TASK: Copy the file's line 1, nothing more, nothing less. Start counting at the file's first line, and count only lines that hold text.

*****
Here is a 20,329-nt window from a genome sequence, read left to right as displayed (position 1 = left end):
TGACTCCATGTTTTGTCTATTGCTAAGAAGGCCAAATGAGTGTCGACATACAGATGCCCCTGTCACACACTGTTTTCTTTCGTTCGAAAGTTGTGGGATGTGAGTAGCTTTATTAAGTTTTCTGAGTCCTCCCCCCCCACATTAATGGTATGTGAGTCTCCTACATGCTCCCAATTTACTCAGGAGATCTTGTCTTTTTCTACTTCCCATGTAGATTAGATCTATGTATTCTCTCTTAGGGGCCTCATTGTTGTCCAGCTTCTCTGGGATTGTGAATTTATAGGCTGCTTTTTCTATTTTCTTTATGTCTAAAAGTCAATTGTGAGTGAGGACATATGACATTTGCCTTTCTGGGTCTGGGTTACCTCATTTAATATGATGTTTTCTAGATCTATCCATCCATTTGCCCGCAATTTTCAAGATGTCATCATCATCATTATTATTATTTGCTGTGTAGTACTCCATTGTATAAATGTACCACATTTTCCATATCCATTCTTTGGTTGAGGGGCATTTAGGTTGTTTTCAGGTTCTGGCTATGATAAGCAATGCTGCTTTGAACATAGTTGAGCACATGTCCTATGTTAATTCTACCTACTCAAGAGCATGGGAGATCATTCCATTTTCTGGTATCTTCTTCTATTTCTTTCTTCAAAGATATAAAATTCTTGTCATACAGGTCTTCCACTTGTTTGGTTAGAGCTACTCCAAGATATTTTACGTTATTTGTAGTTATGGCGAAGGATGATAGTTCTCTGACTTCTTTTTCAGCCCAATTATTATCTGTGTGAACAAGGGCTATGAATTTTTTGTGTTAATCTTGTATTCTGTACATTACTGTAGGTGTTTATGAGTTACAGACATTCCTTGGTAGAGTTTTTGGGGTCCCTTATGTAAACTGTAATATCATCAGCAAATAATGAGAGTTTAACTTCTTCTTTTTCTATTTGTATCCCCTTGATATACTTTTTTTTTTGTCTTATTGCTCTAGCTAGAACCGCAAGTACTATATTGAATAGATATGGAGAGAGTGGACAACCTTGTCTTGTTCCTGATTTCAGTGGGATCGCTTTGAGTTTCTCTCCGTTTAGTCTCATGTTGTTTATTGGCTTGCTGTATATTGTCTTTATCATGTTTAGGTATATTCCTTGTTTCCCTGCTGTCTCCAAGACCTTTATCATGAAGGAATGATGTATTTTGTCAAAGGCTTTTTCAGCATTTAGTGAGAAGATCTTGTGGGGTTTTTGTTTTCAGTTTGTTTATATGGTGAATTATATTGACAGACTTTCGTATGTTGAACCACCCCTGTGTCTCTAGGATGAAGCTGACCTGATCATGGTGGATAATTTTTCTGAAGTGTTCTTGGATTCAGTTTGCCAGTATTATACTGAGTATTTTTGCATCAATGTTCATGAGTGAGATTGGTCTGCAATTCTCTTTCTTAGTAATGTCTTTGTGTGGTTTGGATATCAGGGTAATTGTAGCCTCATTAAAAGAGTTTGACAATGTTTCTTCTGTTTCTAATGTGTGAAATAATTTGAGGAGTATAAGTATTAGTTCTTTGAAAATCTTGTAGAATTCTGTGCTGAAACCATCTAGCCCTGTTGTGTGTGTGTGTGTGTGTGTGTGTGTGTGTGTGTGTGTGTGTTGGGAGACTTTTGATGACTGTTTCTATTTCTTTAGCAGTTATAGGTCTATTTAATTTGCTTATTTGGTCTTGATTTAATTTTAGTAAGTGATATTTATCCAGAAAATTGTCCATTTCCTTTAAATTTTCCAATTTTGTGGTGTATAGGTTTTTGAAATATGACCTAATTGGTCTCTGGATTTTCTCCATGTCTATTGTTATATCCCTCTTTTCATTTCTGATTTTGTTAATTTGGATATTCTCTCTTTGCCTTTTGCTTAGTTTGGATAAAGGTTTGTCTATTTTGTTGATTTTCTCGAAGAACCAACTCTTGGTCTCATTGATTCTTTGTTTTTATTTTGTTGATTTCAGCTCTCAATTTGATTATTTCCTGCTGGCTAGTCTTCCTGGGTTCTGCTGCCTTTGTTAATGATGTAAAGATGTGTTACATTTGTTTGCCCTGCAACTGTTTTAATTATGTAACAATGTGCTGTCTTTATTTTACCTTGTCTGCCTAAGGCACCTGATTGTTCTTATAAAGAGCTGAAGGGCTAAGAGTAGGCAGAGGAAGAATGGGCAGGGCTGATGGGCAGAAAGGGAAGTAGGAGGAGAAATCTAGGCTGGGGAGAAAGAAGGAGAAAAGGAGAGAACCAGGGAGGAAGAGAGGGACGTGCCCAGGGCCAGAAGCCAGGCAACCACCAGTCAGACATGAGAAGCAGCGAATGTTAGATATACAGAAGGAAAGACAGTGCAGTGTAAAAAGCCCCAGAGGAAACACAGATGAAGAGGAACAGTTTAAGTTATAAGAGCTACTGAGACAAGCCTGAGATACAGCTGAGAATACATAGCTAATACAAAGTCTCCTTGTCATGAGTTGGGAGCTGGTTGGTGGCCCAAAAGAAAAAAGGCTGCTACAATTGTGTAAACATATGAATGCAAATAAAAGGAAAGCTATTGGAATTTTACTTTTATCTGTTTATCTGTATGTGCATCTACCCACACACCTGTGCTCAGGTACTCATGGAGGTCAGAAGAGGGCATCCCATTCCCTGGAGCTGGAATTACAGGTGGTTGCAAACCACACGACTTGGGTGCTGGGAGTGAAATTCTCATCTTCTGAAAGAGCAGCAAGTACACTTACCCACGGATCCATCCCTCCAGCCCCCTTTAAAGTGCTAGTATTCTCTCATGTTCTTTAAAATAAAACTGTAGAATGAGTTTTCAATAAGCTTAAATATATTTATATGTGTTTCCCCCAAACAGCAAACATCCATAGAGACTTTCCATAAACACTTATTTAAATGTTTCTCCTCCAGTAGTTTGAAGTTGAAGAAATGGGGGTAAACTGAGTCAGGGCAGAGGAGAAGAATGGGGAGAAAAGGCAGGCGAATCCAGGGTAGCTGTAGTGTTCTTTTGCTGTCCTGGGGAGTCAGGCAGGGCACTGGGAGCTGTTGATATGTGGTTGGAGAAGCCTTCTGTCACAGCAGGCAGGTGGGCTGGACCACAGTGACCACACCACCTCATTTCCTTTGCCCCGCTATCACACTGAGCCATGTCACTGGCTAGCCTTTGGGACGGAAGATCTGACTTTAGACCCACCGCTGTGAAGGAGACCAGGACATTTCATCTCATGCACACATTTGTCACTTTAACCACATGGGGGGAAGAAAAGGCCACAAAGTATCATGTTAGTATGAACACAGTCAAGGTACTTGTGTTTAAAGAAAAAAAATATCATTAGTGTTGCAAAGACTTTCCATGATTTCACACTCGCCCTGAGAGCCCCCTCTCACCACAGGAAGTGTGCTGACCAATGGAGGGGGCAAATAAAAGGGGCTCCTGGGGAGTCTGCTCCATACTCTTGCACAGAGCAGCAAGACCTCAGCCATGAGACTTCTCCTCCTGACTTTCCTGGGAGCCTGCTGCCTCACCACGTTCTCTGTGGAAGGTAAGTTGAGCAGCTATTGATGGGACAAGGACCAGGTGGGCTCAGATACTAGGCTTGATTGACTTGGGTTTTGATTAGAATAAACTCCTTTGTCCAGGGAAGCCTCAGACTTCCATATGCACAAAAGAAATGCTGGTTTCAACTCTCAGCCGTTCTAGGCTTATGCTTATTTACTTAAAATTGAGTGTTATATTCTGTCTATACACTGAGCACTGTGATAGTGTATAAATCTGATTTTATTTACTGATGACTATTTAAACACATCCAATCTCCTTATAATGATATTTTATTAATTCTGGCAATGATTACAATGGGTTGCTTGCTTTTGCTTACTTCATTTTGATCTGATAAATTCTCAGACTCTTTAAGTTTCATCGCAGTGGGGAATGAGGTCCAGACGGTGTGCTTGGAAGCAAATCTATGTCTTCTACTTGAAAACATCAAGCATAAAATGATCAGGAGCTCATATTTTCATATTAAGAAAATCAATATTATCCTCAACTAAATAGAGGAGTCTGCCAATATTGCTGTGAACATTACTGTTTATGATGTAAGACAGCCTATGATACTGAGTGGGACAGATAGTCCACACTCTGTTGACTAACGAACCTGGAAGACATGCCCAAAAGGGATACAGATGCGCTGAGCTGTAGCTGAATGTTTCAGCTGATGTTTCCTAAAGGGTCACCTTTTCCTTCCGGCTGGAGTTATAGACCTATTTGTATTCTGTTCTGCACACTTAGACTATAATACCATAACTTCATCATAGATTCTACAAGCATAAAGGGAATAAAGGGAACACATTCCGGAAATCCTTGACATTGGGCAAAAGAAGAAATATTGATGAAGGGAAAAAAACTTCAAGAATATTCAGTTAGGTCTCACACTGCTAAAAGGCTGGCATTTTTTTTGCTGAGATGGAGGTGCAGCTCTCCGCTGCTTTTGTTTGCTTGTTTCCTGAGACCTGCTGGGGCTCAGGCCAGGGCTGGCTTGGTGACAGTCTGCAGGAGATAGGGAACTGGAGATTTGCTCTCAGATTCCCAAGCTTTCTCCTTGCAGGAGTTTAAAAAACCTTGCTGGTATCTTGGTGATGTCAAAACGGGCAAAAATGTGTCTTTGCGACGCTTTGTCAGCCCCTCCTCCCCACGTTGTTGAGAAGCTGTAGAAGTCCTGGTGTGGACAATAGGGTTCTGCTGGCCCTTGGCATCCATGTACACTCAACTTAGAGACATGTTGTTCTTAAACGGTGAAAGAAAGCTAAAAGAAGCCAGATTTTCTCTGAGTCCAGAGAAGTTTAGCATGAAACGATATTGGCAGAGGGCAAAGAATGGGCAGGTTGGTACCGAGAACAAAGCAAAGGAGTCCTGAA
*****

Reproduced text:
Here is a 20,329-nt window from a genome sequence, read left to right as displayed (position 1 = left end):